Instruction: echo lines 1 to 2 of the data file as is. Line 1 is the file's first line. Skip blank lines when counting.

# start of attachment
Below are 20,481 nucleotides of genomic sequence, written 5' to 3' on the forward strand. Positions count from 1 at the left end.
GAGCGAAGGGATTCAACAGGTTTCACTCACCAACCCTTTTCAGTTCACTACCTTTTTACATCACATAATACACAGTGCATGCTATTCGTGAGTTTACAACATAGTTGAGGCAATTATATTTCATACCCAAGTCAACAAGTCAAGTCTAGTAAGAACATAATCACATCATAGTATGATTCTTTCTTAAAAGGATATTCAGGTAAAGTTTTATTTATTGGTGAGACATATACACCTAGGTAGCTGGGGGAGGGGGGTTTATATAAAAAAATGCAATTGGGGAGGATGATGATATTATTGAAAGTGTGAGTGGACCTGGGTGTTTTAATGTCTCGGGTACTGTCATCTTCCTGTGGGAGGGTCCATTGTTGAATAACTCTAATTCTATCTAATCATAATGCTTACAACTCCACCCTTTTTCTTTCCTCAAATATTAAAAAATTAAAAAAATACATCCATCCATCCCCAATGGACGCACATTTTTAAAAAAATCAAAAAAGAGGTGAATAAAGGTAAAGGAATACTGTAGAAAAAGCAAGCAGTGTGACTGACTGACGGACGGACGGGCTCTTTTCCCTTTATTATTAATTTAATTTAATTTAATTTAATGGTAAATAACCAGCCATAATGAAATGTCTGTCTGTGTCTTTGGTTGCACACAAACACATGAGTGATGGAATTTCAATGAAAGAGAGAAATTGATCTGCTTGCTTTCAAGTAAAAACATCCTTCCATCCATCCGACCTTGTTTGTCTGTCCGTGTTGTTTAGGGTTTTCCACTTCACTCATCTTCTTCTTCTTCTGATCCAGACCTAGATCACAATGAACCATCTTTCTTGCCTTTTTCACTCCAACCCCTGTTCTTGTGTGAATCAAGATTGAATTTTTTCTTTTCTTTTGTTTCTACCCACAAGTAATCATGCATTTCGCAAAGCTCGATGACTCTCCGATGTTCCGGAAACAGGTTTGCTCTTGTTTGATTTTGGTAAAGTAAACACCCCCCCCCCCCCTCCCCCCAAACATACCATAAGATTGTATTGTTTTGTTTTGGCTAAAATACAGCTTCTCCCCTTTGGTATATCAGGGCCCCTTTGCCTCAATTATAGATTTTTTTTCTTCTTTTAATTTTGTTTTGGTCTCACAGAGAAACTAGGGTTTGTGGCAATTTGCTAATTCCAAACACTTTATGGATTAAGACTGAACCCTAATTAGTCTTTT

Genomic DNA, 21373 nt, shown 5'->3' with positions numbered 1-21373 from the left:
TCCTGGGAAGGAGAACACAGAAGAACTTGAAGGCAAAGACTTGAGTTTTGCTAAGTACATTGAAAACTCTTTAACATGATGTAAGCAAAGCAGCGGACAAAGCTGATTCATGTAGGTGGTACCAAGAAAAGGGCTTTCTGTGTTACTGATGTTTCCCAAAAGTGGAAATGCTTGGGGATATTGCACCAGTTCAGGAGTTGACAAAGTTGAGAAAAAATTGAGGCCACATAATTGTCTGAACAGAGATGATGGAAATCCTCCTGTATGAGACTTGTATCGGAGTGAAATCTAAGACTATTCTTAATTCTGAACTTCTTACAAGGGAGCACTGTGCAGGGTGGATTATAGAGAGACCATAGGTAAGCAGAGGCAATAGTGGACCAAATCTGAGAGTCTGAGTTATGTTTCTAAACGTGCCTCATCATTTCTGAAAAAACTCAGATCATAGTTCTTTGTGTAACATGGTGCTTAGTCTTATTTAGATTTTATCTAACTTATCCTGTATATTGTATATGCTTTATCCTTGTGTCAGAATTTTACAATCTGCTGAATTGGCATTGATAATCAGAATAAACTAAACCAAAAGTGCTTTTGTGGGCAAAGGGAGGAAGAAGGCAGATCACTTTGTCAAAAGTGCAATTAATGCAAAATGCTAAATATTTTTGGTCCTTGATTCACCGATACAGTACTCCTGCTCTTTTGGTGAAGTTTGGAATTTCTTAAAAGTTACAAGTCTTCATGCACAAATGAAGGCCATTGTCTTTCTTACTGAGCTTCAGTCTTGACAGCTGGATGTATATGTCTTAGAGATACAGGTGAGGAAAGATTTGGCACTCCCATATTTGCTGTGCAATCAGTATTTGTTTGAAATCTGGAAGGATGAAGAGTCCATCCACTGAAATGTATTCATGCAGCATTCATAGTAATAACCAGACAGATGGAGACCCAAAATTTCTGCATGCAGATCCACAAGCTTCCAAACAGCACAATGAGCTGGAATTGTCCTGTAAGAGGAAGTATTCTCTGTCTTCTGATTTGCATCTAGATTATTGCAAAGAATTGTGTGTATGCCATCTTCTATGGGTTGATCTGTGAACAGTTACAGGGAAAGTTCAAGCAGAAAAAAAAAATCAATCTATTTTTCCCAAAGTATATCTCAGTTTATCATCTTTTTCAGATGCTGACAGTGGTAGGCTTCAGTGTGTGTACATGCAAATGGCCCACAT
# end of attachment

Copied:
Below are 20,481 nucleotides of genomic sequence, written 5' to 3' on the forward strand. Positions count from 1 at the left end.
GAGCGAAGGGATTCAACAGGTTTCACTCACCAACCCTTTTCAGTTCACTACCTTTTTACATCACATAATACACAGTGCATGCTATTCGTGAGTTTACAACATAGTTGAGGCAATTATATTTCATACCCAAGTCAACAAGTCAAGTCTAGTAAGAACATAATCACATCATAGTATGATTCTTTCTTAAAAGGATATTCAGGTAAAGTTTTATTTATTGGTGAGACATATACACCTAGGTAGCTGGGGGAGGGGGGTTTATATAAAAAAATGCAATTGGGGAGGATGATGATATTATTGAAAGTGTGAGTGGACCTGGGTGTTTTAATGTCTCGGGTACTGTCATCTTCCTGTGGGAGGGTCCATTGTTGAATAACTCTAATTCTATCTAATCATAATGCTTACAACTCCACCCTTTTTCTTTCCTCAAATATTAAAAAATTAAAAAAATACATCCATCCATCCCCAATGGACGCACATTTTTAAAAAAATCAAAAAAGAGGTGAATAAAGGTAAAGGAATACTGTAGAAAAAGCAAGCAGTGTGACTGACTGACGGACGGACGGGCTCTTTTCCCTTTATTATTAATTTAATTTAATTTAATTTAATGGTAAATAACCAGCCATAATGAAATGTCTGTCTGTGTCTTTGGTTGCACACAAACACATGAGTGATGGAATTTCAATGAAAGAGAGAAATTGATCTGCTTGCTTTCAAGTAAAAACATCCTTCCATCCATCCGACCTTGTTTGTCTGTCCGTGTTGTTTAGGGTTTTCCACTTCACTCATCTTCTTCTTCTTCTGATCCAGACCTAGATCACAATGAACCATCTTTCTTGCCTTTTTCACTCCAACCCCTGTTCTTGTGTGAATCAAGATTGAATTTTTTCTTTTCTTTTGTTTCTACCCACAAGTAATCATGCATTTCGCAAAGCTCGATGACTCTCCGATGTTCCGGAAACAGGTTTGCTCTTGTTTGATTTTGGTAAAGTAAACACCCCCCCCCCCCCTCCCCCCAAACATACCATAAGATTGTATTGTTTTGTTTTGGCTAAAATACAGCTTCTCCCCTTTGGTATATCAGGGCCCCTTTGCCTCAATTATAGATTTTTTTTCTTCTTTTAATTTTGTTTTGGTCTCACAGAGAAACTAGGGTTTGTGGCAATTTGCTAATTCCAAACACTTTATGGATTAAGACTGAACCCTAATTAGTCTTTT